Inc. Magazine recently unleashed its list of "30 Under 30" nominees. And among them are a few familiar faces from the food industry. If you aren’t familiar with them, get acquainted. These leaders aren’t just paving the way in the food & dining game, they are shifting the way we think about business.
Soylent, Rob Rhinehart (CEO & Co-Founder of Rosa Labs)
We’ve all heard about engineered alternatives to food. But Soylent is proving that this futuristic model of the way humans consume nutrients, vitamins and minerals could actually work. Maybe it’s ahead of its time, but the company’s $25M raised in funding, along with its $10M in sales just last year, would say otherwise.
Soylent, a product of Rosa Labs — of which Rhinehart is co-founder of alongside three others — is a powdered meal replacement shake that was born from the idea that the food system needs to evolve.
“When I took the time to think about the detrimental effects our food system has on the earth and the fact that many humans are overweight, I thought maybe we could use engineering to help fix this problem too,” Rhinehart told Inc.
Soylent allegedly includes most of the nutrients, vitamins and minerals a human being needs. But, unlike media has speculated, Rhinehart assures consumers that he did not set out for Soylent to act as a replacement for “regular food” entirely. He thinks it’s a step forward to a more healthful, sustainable and safer way of food production.
Sweetgreen, Nathaniel Ru, Jonathan Neman & Nicolas Jammet (Co-Founders)
One of the first fast casuals in the segment’s Millennial-esque resurgence, Sweetgreen is a D.C.-based chain that has seen rapid expansion within the northeast in the past couple of years. The power of Sweetgreen comes from more than its locally sourced ingredients and healthy salad-based menu. Its hip, modern aesthetic and culture embody what it means to be successful in the ever-competitive fast casual market today.
The three co-founders have based their company on personal values and did so at an opportune time (in 2007). Additionally, the restaurant brand has branched into a lifestyle brand with its Sweetlife Music and Food Festival, which attracts thousands of people each year, along with some of the hottest musical artists and local vendors.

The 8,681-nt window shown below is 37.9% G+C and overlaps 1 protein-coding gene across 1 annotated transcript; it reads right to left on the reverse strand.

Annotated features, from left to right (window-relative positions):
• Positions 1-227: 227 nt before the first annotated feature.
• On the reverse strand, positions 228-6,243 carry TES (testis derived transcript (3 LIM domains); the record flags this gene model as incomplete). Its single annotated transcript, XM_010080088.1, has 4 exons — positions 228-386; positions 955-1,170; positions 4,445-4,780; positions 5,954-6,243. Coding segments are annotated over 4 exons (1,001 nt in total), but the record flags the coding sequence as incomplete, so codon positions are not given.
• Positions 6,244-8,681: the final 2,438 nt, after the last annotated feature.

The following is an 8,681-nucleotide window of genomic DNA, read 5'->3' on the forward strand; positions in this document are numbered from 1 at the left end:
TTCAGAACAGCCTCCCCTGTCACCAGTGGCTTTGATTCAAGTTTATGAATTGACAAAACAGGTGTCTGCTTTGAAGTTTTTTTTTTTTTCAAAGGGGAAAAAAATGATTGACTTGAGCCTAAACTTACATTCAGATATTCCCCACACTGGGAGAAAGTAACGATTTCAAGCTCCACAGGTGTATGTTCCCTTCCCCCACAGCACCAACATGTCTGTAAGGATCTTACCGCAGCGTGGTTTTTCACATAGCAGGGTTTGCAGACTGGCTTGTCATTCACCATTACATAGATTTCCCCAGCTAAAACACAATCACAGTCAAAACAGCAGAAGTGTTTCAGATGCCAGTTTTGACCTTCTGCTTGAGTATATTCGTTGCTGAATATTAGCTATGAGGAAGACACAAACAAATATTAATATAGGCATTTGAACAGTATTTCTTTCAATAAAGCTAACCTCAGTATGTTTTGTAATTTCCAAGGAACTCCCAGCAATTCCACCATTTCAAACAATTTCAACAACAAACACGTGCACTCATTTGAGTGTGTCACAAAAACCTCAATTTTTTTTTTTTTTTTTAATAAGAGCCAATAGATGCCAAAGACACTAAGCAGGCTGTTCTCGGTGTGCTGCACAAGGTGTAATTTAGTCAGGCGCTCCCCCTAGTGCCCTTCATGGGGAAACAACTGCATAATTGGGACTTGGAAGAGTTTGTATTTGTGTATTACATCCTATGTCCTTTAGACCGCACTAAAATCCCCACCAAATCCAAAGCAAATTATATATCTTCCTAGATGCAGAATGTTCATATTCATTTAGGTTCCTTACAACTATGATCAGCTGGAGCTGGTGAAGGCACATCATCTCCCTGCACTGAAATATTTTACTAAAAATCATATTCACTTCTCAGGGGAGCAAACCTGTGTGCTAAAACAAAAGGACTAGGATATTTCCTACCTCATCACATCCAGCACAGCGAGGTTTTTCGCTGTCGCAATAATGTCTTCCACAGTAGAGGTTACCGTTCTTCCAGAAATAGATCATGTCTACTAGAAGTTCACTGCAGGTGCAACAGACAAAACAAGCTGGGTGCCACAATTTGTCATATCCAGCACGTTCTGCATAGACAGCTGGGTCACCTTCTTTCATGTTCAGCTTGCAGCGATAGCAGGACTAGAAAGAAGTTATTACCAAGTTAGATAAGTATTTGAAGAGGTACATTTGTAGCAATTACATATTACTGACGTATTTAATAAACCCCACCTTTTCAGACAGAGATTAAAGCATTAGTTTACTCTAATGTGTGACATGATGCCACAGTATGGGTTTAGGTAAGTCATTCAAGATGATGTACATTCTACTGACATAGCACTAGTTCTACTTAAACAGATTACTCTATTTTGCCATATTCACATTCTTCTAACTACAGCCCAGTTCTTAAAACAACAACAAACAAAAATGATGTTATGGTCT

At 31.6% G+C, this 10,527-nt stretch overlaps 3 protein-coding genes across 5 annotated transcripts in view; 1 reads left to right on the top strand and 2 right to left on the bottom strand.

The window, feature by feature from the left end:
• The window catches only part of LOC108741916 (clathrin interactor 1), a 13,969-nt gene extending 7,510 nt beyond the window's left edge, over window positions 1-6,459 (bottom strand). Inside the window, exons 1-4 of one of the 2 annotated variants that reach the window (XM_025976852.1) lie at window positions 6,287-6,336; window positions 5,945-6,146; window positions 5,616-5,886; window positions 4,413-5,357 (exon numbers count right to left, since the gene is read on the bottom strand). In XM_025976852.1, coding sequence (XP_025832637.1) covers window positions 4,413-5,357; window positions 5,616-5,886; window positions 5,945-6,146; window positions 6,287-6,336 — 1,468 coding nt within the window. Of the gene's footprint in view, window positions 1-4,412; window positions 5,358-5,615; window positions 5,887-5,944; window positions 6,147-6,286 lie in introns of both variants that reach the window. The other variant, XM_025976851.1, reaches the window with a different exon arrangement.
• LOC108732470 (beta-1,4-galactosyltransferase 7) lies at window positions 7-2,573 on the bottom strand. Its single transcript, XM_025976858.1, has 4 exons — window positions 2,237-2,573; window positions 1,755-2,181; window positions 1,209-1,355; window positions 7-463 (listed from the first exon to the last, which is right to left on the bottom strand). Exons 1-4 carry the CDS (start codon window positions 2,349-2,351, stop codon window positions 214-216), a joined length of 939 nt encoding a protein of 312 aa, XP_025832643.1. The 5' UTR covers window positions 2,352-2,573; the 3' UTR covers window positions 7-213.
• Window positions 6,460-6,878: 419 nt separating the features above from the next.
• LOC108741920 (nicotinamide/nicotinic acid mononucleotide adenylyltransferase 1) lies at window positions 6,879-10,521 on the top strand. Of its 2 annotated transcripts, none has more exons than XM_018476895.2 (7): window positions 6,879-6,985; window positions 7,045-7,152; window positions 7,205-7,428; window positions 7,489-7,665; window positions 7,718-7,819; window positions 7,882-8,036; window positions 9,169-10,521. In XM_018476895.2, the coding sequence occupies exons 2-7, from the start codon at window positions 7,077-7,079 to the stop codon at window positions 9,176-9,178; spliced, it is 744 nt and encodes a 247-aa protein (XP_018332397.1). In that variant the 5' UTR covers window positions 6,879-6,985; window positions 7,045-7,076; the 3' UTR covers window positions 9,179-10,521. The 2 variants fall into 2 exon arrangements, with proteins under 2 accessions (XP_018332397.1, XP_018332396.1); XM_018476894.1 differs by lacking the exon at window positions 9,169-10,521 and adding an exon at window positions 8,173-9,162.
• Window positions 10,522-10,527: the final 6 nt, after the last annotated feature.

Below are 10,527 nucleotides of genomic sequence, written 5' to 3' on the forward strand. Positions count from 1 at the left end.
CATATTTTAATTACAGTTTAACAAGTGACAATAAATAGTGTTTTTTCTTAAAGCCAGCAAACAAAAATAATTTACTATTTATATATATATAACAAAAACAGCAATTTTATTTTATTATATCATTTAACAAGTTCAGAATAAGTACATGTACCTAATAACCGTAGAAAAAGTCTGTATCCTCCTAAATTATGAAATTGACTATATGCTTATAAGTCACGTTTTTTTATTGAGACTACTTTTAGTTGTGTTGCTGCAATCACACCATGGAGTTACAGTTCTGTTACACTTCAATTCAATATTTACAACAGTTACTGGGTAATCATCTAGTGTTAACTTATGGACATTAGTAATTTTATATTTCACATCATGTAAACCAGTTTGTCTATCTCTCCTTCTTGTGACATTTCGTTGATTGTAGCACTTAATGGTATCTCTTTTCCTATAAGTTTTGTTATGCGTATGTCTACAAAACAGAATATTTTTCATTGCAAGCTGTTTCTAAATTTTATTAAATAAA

Check out our Fast Casual Nation interview with Nic Jammet:
Enplug, Navdeep Reddy, Zach Spitulski, Nanxi Liu and Alex Ross (Co-Founders)
Digital signage has become huge in the restaurant business. Especially with the sensation of social media, Enplug allows operators to display content quickly and seamlessly — from real-time social media feeds to specials or campaigns they want to highlight and anything in between. Enplug offers a universal operating system and an app market where operators can customize which apps they want to use for display purposes.
As co-founder Nanxi Liu told Foodable last year, “We really want to transform the customer experience while helping to increase the restaurant’s sales.”
And it makes sense. Now, dining out is all about the guest experience and people want to feel a part of that experience, so engagement is crucial from restaurant to consumer.
Back to the Roots, Nikhil Arora and Alejandro Velez (Co-Founders)
Urban mushroom farming kits. That’s how it all started for Arora and Velez. But what makes Back to the Roots truly unique is the eco-conscious processes used to produce a certain outcome. While the guys have expanded their lineup, their urban mushroom farming kits, which they began in 2009, don’t require an outdoor space. In fact, users (er, growers) are provided recycled coffee grounds to grow their mushrooms. It all comes full circle.
The final 30 nominees were whittled down from more than 550 applications. The five judges that helped the Inc. staff narrow down the list were Steve Case (AOL co-founder); Scott Belsky (Behance founder); Sarah Prevette (Future Design School founder); Troy Carter (Atom Factory CEO) and Julia Hartz (Eventbrite co-founder).